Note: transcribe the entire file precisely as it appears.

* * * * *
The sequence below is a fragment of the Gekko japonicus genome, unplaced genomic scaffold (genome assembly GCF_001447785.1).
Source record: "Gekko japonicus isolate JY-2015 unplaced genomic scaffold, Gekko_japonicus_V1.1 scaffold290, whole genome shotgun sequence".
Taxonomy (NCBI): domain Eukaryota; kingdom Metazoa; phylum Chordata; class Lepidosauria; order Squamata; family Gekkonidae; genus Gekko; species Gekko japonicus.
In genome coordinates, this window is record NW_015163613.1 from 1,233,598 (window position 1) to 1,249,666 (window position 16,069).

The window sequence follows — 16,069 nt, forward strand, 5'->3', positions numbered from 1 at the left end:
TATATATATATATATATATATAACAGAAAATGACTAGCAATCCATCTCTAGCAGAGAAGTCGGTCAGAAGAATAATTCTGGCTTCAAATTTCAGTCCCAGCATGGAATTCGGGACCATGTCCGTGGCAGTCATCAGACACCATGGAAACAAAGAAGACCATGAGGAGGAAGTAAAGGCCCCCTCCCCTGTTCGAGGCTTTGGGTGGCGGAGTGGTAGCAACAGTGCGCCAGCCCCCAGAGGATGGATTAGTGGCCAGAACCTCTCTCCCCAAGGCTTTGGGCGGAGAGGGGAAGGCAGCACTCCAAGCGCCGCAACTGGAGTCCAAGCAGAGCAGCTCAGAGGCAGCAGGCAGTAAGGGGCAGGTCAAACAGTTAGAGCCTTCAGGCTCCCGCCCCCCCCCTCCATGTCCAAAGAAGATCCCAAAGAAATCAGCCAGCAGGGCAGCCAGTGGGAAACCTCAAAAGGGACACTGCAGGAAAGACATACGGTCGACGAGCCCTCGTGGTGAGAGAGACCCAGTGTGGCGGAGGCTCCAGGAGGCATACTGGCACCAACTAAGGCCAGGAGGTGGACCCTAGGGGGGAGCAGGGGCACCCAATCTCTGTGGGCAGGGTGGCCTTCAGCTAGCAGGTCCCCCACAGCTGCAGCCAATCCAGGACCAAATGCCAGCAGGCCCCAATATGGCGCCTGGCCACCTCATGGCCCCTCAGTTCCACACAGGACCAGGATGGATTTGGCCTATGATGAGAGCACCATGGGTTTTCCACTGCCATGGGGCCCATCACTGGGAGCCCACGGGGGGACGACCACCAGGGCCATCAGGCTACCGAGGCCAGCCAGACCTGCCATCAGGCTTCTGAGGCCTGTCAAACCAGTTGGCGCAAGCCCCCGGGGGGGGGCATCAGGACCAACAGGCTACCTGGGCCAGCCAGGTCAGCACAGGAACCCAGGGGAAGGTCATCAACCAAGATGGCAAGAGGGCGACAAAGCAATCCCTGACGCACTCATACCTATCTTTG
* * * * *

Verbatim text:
The sequence below is a fragment of the Gekko japonicus genome, unplaced genomic scaffold (genome assembly GCF_001447785.1).
Source record: "Gekko japonicus isolate JY-2015 unplaced genomic scaffold, Gekko_japonicus_V1.1 scaffold290, whole genome shotgun sequence".
Taxonomy (NCBI): domain Eukaryota; kingdom Metazoa; phylum Chordata; class Lepidosauria; order Squamata; family Gekkonidae; genus Gekko; species Gekko japonicus.
In genome coordinates, this window is record NW_015163613.1 from 1,233,598 (window position 1) to 1,249,666 (window position 16,069).

The window sequence follows — 16,069 nt, forward strand, 5'->3', positions numbered from 1 at the left end:
TATATATATATATATATATATAACAGAAAATGACTAGCAATCCATCTCTAGCAGAGAAGTCGGTCAGAAGAATAATTCTGGCTTCAAATTTCAGTCCCAGCATGGAATTCGGGACCATGTCCGTGGCAGTCATCAGACACCATGGAAACAAAGAAGACCATGAGGAGGAAGTAAAGGCCCCCTCCCCTGTTCGAGGCTTTGGGTGGCGGAGTGGTAGCAACAGTGCGCCAGCCCCCAGAGGATGGATTAGTGGCCAGAACCTCTCTCCCCAAGGCTTTGGGCGGAGAGGGGAAGGCAGCACTCCAAGCGCCGCAACTGGAGTCCAAGCAGAGCAGCTCAGAGGCAGCAGGCAGTAAGGGGCAGGTCAAACAGTTAGAGCCTTCAGGCTCCCGCCCCCCCCCTCCATGTCCAAAGAAGATCCCAAAGAAATCAGCCAGCAGGGCAGCCAGTGGGAAACCTCAAAAGGGACACTGCAGGAAAGACATACGGTCGACGAGCCCTCGTGGTGAGAGAGACCCAGTGTGGCGGAGGCTCCAGGAGGCATACTGGCACCAACTAAGGCCAGGAGGTGGACCCTAGGGGGGAGCAGGGGCACCCAATCTCTGTGGGCAGGGTGGCCTTCAGCTAGCAGGTCCCCCACAGCTGCAGCCAATCCAGGACCAAATGCCAGCAGGCCCCAATATGGCGCCTGGCCACCTCATGGCCCCTCAGTTCCACACAGGACCAGGATGGATTTGGCCTATGATGAGAGCACCATGGGTTTTCCACTGCCATGGGGCCCATCACTGGGAGCCCACGGGGGGACGACCACCAGGGCCATCAGGCTACCGAGGCCAGCCAGACCTGCCATCAGGCTTCTGAGGCCTGTCAAACCAGTTGGCGCAAGCCCCCGGGGGGGGGCATCAGGACCAACAGGCTACCTGGGCCAGCCAGGTCAGCACAGGAACCCAGGGGAAGGTCATCAACCAAGATGGCAAGAGGGCGACAAAGCAATCCCTGACGCACTCATACCTATCTTTG